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Driving with Multifocal Contact Lenses - Dangerous?

Driving With Multifocal Contact Lenses The Dangers of Driving with Multifocal Contact Lenses
One of the big downsides to aging is that vision tends to deteriorate. This can result in needing glasses or contacts to see or drive properly. In some cases you will need multiple prescriptions to see near and far distances. For years the only solution to this was wearing bi-focals. Recently new multi-focal contact lenses have entered the market. These are great alternatives to bi-focals and can make wearing contacts a possibility for those that have trouble seeing up close. While these multi-focal contact lenses can eliminate the need for bi-focals, research suggests that they may be unsafe when driving, especially at night.

Why Would You Need Multi-Focal Lenses?
Bi-focals are typically only worn by older adults. As the body ages it has more difficulty focusing on objects that are up close. This condition is known as presbyopia. Bi-focals can remedy this problem while still correcting other vision problems as well. Multi-focal contact lenses are worn just like other contact lenses. However, they are able to offer the same vision flexibility as a pair of bi-focal or tri-focal glasses. Multi-focal lenses are available in a wide variety of contact styles including soft, rigid gas permeable and hybrid lenses.

Contacts and Driving
Traditionally contacts have been the best choice for drivers that are driving at night. Glasses tend to produce a glare, while contacts do not. While traditional contacts might be the safest when driving at night, the same is not true of multi-focal lenses.

Driving at night and driving during the day are very different. It can be more difficult to see during the night and sharpness and color are greatly obscured. This is primarily because the eye uses different parts for night and day vision. Your retina contains 2 different types of cells, rods and cones. The cones require a lot light to function but provide sharper images and color. Rods are highly sensitive to light and can pick up light even when there is very little. When driving at night, the driver must rely almost entirely on their rods which can make it more difficult to see.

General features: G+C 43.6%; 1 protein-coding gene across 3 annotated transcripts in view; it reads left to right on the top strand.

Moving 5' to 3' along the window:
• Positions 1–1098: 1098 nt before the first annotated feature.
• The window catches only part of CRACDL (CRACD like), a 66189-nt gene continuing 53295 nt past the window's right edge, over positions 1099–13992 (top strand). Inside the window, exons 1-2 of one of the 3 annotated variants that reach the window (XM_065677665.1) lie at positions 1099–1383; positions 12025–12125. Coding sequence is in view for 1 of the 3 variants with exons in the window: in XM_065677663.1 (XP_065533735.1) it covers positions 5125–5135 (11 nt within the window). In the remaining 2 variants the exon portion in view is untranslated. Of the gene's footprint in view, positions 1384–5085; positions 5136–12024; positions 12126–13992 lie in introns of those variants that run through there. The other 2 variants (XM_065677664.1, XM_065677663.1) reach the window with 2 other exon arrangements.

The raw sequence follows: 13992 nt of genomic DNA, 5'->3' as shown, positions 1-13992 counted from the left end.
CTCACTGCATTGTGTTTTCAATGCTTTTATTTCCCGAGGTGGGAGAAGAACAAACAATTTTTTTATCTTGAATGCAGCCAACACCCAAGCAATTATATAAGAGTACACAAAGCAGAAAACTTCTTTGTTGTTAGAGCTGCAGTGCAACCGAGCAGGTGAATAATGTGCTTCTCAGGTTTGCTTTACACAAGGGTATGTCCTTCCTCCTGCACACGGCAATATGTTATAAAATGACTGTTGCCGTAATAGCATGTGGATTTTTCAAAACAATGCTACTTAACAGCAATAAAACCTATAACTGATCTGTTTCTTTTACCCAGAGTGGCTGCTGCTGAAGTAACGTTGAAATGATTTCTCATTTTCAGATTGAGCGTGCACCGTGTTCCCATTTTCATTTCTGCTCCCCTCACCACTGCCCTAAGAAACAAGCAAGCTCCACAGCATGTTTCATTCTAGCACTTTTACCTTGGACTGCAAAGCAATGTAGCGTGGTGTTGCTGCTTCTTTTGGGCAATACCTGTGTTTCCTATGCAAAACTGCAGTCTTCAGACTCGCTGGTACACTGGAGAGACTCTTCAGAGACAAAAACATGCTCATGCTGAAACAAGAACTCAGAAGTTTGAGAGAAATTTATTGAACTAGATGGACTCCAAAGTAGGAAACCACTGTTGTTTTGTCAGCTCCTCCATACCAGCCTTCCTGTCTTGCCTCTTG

A recent study published in Investigative Ophthalmology and Visual Science suggests that multi-focal lenses can be very dangerous when driving. The study found that drivers wearing multi-focal lenses at night drove quite a bit more slowly than those wearing glasses. The study also found that they were less likely to notice hazards in the roadway. Those wearing glasses were also able to see road signs at a greater distance than those with multi-focal contact lenses.

There were 11 participants in this study. The average age of participant was 57.3 years, but ages ranged from 45-64. The adults in the study were not regular users of contact lenses or glasses for near sightedness. In fact, study participants had only used reading glasses to correct nearsightedness in the past.

This study was conducted on a closed track, not actual roadways. Each participant was tested in 5 distinct areas which included being able to see road signs, identifying road hazards, staying in their lane and more.

This study should be cause for serious consideration if you are planning on driving long distances at night while wearing multi-focal lenses. However, this study is not comprehensive proof that driving with multi-focal lenses is a problem. There are several limitations to this study that will need to be addressed to really determine if multi-focal lenses impair driving at night.

One downside to this study is that there were only 11 participants. It can be difficult to properly determine if the lenses were impacting driving on such a small study group. Driving ability skill varies greatly, so a large group would be needed for comprehensive results. Also since the drivers were not regular users of multi-focal lenses, it is possible that these effects could lessen with time. Multi-focal lenses do take some getting used to. They may have less of an impact on night driving for those that have worn them for a while and understand how they work.

Future studies using larger sample groups and long term wearers of multi-focal contacts are needed. These studies will provide valuable information into these lenses and will help determine if they are a safe choice for driving at night. In the meantime, be very careful if you decide to wear multi-focal contacts at night. If you have a hard time seeing, it might be worth switching to glasses for nighttime driving. It is always best to be safe rather than sorry.

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